lauric

CH3(CH2)10CO2H

12:0

cerotic

CH3 (CH2) 24CO2H

26:0

myristic

CH3(CH2)12CO2H

14:0

montanic

CH3 (CH2)26CO2H

28:0

palmitic

CH3(CH2)14CO2H

16:0

melissic

CH3 (CH2)28CO2H

*To avoid confusion, systematic nomenclature (hexanoic, octanoic, decanoic) is recommended Unsaturated palmitoleic CH3 (CH2)5CH=CH(CH2)7CO2H

oleic CH3(CH2)7CH=CH(CH2)7CO2H

cis-vaccenic CH3(CH2)5CH=CH(CH2)9CO2H

linoleic CH3 (CH2)4CH=CHCH2CH=CH(CH2)7CO2H

a-linolenic CH3CH2CH=CHCH2CH=CHCH2CH=CH(CH2)7CO2H

Y-linolenic CH3 (CH2)4CH=CHCH2CH=CHCH2CH=CH(CH2)4CO2H

gadoleic CH3(CH2)9CH=CH(CH2)7CO2H

arachidonic CH3(CH2)4CH=CHCH2CH=CHCH2CH=CHCH2CH=CH(CH2)3CO2H

eicosapentaenoic CH3CH2CH=CHCH2CH=CHCH2CH=CHCH2CH=CHCH2CH=CH(CH2)3CO2H (EPA) 20:5 (5c,8c,11c,14c,17c)

docosapentaenoic CH3CH2CH=CHCH2CH=CHCH2CH=CHCH2CH=CHCH2CH=CH(CH2)5CO2H (DPA) 22:5 (7c,10c,13c,16c,19c)

docosahexaenoic CH3CH2CH=CHCH2CH=CHCH2CH=CHCH2CH=CHCH2CH=CHCH2CH=CH(CH2)2CO2H (DHA) 22:6 (4c,7c,10c,13c,16c,19c)

nervonic CH3(CH2)7CH=CH(CH2)J3CO2H 24:1 (15c)

all double bonds are Z (cis)

Number of carbon atoms

Abbreviations:

Position of double bonds

Stereochemistry of double bonds (c = cis/Z; t = trans/E)

Number of double bonds is produced by carboxylation of acetate. This means that all carbons in the fatty acid originate from acetate, but malonate will only provide the C2 chain extension units and not the C2 starter group. The linear combination of acetate C2 units as in Figure 3.2 explains why the common fatty acids are straight chained and possess an even number of carbon atoms. Natural fatty acids may contain from four to 30, or even more, carbon atoms, the most abundant being those with 16 or 18 carbons. Some naturally occurring fatty acids are shown in Table 3.1. The rarer fatty acids containing an odd number of carbon atoms typically originate from incorporation of a different starter unit, e.g.

propionic acid, or can arise by loss of one carbon from an even-numbered acid.

Fatty acids are mainly found in ester combination with glycerol in the form of triglycerides (Figure 3.5). These materials are called fats or oils, depending on whether they are solid or liquid at room temperature. If all three esterifying acids are the same, the triglyceride is termed simple, whereas a mixed triglyceride is produced if two or more of the fatty acids are different. Most natural fats and oils are composed largely of mixed triglycerides. In this case, isomers can exist, including potential optical isomers, since if the primary alcohols are esterified with different fatty acids the central carbon of glycerol will become chiral. In practice, only one of each pair of enantiomers is formed in nature. Triglycerides are produced from glycerol 3-phosphate by esterification with fatty acyl-CoA residues, the phosphate being removed prior to the last esterification (Figure 3.5). The di-acyl ester of glycerol 3-phosphate is also known as a phosphatidic acid, and is the basis of phos-pholipid structures. In these structures, the phosphate is also esterified with an alcohol, which is usually choline, ethanolamine, serine, or myoinositol, e.g. phosphatidyl choline (Figure 3.6). Phospholipids are important structural components of cell membranes, and because of the polar and non-polar regions in their structure, they have detergent-like properties. They are also able to form liposomes, which have considerable potential as drug delivery systems. A particularly important natural phospholipid is platelet-activating factor (PAF) (Figure 3.6), which resembles a phos-phatidylcholine, though this compound possesses an ether linkage to a long chain fatty alcohol,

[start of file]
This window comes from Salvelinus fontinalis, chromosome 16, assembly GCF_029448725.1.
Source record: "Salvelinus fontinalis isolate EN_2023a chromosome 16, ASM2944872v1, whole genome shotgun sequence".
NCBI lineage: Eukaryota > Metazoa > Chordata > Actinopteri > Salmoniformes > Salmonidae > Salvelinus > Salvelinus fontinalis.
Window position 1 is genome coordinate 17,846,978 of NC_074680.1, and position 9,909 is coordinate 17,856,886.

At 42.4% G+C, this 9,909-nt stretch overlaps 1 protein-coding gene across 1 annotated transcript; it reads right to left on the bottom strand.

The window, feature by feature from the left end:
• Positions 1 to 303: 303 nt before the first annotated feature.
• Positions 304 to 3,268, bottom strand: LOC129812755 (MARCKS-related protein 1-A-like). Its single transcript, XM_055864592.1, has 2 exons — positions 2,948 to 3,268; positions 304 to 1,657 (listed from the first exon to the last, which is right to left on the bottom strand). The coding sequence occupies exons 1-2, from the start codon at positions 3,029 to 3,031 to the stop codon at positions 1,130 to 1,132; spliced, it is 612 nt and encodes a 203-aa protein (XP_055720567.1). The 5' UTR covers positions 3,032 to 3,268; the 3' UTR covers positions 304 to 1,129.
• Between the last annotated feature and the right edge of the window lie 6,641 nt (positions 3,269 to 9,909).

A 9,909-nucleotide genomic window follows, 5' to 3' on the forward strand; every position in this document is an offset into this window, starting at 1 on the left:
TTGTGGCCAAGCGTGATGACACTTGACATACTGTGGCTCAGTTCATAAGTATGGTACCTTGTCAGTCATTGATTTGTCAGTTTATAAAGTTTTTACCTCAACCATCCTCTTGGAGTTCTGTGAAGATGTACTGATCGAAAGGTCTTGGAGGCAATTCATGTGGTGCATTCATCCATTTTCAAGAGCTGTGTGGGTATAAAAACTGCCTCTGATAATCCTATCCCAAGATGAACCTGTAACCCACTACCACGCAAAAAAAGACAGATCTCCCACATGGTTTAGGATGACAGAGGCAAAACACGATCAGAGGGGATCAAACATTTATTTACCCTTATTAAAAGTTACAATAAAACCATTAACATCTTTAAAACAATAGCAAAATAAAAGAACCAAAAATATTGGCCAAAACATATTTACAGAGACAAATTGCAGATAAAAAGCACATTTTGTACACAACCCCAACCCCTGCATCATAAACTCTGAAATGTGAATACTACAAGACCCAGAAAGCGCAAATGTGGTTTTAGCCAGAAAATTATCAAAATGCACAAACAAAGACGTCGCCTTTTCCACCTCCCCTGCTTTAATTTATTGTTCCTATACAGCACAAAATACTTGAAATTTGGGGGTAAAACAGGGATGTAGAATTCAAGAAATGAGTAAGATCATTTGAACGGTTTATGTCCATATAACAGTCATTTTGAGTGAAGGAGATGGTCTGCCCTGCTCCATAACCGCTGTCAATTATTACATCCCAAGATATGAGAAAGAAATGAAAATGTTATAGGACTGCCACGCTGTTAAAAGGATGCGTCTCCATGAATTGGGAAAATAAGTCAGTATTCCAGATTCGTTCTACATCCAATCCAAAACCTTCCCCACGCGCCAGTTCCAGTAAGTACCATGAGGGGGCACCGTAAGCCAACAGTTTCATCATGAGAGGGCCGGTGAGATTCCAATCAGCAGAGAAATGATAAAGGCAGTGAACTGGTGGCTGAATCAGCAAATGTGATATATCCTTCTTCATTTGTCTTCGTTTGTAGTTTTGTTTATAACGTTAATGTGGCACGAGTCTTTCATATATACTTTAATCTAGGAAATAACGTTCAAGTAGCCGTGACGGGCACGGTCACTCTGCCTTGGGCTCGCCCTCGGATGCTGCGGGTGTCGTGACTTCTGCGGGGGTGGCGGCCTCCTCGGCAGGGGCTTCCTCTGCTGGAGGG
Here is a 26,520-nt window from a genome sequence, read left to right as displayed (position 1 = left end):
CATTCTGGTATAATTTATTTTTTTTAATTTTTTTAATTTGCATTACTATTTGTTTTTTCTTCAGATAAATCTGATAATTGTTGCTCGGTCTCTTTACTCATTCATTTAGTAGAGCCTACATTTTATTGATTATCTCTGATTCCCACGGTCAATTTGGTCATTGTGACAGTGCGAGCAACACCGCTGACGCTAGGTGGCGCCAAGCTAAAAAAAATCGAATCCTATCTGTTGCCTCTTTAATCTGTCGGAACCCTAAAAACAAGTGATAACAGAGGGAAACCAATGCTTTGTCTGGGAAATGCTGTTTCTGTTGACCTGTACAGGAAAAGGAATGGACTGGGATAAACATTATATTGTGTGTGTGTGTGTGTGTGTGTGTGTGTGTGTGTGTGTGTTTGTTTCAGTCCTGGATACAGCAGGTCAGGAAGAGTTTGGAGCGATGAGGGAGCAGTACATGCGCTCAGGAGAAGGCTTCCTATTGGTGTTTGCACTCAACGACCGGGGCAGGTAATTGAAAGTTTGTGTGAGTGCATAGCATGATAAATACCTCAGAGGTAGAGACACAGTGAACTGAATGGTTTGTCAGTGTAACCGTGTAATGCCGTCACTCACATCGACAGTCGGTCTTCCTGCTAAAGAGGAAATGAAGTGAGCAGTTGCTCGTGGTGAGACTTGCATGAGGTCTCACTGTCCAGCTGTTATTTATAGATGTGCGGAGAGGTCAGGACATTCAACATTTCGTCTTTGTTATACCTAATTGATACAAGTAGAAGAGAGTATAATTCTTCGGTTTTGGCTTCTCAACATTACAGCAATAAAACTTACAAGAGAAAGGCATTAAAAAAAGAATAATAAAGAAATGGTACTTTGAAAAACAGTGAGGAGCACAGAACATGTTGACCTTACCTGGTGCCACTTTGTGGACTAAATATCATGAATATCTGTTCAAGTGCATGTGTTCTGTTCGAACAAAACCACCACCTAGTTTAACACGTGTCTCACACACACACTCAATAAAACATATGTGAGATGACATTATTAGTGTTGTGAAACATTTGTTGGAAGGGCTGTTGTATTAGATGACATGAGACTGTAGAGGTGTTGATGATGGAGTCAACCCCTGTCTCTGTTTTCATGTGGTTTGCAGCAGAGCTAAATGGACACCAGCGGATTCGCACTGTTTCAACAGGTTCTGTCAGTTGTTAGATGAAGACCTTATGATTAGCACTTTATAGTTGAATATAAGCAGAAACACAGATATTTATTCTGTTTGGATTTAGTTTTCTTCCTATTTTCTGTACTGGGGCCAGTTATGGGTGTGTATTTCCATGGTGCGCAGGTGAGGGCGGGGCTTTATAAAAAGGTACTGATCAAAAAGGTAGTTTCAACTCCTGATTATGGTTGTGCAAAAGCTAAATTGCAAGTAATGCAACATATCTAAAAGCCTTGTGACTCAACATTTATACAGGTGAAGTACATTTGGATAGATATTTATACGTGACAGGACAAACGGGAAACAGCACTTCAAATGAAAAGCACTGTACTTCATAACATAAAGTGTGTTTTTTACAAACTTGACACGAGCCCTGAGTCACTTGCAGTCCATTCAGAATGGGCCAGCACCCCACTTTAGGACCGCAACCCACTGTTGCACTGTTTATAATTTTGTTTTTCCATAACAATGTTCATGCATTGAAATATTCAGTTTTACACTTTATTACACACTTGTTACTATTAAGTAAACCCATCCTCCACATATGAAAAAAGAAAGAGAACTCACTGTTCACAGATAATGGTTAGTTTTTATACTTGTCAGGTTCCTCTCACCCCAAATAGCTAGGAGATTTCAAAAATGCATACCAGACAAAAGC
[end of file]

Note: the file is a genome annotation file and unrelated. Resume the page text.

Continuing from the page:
R^O-SCoA

OP esterification j—OCOR1 HO»/

R2C0-SCoA

glycerol 3-P with first fatty acyl-CoA

esterification 1-acylglycerol 3-P with second fatty acyl-CoA

OCOR

R2C00" x

1,2-diacylglycerol 3-P (phosphatidic acid)

r2coo x

X -OCOR

triacylglycerol (triglyceride)

R3C0-SCoA

esterification with third fatty acyl-CoA

H2O hydrolysis of phosphate

1,2-diacylglycerol

Figure 3.5

r2coo

O-P-OR3 OH

¡J-CH2CH2NH3

-0-P-0CH2CH2NMe3 OH

platelet-activating factor (PAF)

!>-ch2-chco2h NH2

phosphatidylcholine phosphatidylethanolamine phosphatidylserine phosphatidyl-myo-inositol usually hexadecanol, rather than an ester linkage. The central hydroxyl of glycerol is esterified, but to acetic acid rather than to a long chain fatty acid. PAF functions at nanomolar concentrations, activates blood platelets and contributes to diverse biological effects, including thrombosis, inflammatory reactions, allergies, and tissue rejection. Long chain alcohols are reduction products from fatty acids and also feature in natural waxes. These are complex mixtures of esters of long chain fatty acids, usually C20-C24, with long chain monohy-dric alcohols or sterols.

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Responses

  • ulrich eichelberger
    What bond acp and growing fatty chain?
    8 years ago